Two variables are typically plotted on pump curves: the pump’s speed in RPMs and the pump’s output in GPM. In the sample illustration, note that there are several lines plotted. This is to account for what’s known as slip, a phenomenon that occurs in positive displacement pumps at varying operating parameters.

Slip is the amount of fluid that flows back from the discharge side of the pump to the suction side of the pump during normal operation.

In other words, slip is the amount of fluid that is recirculated within the pump’s body when it is running, and not pumped out of the pump’s outlet.

The amount of slip in a rotary lobe pump is determined by two factors, the viscosity of the fluid being pumped and the pump’s differential pressure. To the first point, as fluid viscosity increases the amount of slip decreases, since more viscous fluids cannot slip back past the clearances in a pump’s lobes as readily as can thin fluids.

Rotary Lobe Pump - Pump Curve
Then, as the discharge pressure of the pump increases, slip will increase as well because the pump is working harder to move fluid from the suction side of the pump to the discharge side and out.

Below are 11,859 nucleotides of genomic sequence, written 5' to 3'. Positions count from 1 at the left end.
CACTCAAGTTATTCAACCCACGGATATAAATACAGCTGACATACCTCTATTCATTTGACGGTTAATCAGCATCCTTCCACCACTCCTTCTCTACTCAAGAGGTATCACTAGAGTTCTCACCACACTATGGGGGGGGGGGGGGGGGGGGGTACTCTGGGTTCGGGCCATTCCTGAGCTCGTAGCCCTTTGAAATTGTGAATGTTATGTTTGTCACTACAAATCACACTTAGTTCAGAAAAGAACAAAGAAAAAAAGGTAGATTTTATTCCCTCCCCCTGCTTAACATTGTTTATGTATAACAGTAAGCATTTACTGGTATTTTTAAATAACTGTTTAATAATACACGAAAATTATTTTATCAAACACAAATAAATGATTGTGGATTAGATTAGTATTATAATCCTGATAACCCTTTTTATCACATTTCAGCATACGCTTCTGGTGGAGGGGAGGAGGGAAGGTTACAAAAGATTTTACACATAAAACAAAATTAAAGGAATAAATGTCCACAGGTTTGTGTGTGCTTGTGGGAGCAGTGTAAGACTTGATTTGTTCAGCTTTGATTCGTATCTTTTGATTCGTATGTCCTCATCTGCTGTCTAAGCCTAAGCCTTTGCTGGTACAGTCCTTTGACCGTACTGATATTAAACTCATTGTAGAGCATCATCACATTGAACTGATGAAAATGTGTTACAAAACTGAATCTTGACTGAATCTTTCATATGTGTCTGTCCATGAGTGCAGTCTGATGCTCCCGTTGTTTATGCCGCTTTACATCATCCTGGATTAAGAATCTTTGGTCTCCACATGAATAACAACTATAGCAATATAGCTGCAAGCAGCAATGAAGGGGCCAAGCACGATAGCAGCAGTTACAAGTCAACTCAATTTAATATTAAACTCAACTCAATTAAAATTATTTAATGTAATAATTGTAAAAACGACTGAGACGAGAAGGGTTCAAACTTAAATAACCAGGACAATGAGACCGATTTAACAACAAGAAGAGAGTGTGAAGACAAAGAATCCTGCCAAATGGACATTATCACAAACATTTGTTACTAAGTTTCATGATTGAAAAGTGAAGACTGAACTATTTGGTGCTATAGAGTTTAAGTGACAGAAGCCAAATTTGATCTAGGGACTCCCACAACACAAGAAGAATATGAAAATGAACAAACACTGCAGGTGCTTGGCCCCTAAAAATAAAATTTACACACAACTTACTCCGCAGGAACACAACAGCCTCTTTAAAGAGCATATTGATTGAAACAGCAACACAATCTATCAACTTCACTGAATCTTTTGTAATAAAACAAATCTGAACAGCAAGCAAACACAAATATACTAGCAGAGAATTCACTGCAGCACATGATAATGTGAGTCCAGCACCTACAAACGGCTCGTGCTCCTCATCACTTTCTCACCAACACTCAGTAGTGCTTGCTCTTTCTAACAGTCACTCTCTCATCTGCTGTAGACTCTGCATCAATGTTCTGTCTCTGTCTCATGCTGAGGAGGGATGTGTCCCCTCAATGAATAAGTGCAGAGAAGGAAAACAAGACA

This is somewhat intuitive, as pressure increases, so will slip. Due to slip, most rotary lobe pump manufacturers will plot multiple lines on a pump curve to show the impact of slip with fluids of various viscosities, and under different pump operating conditions.

In simple terms, pump curves are used to determine the output of a rotary lobe pump. They help to figure out what size pump is needed to achieve a certain output. A common saying in the pump world is “the displacement determines the pump and the pressure determines the motor." The curve is useful in determining the needed power (i.e., the horsepower required), given the viscosity of the fluid being pumped, the slip factor, and the pump’s discharge pressure. Contact CSI for more help in developing a pump curve for your particular application.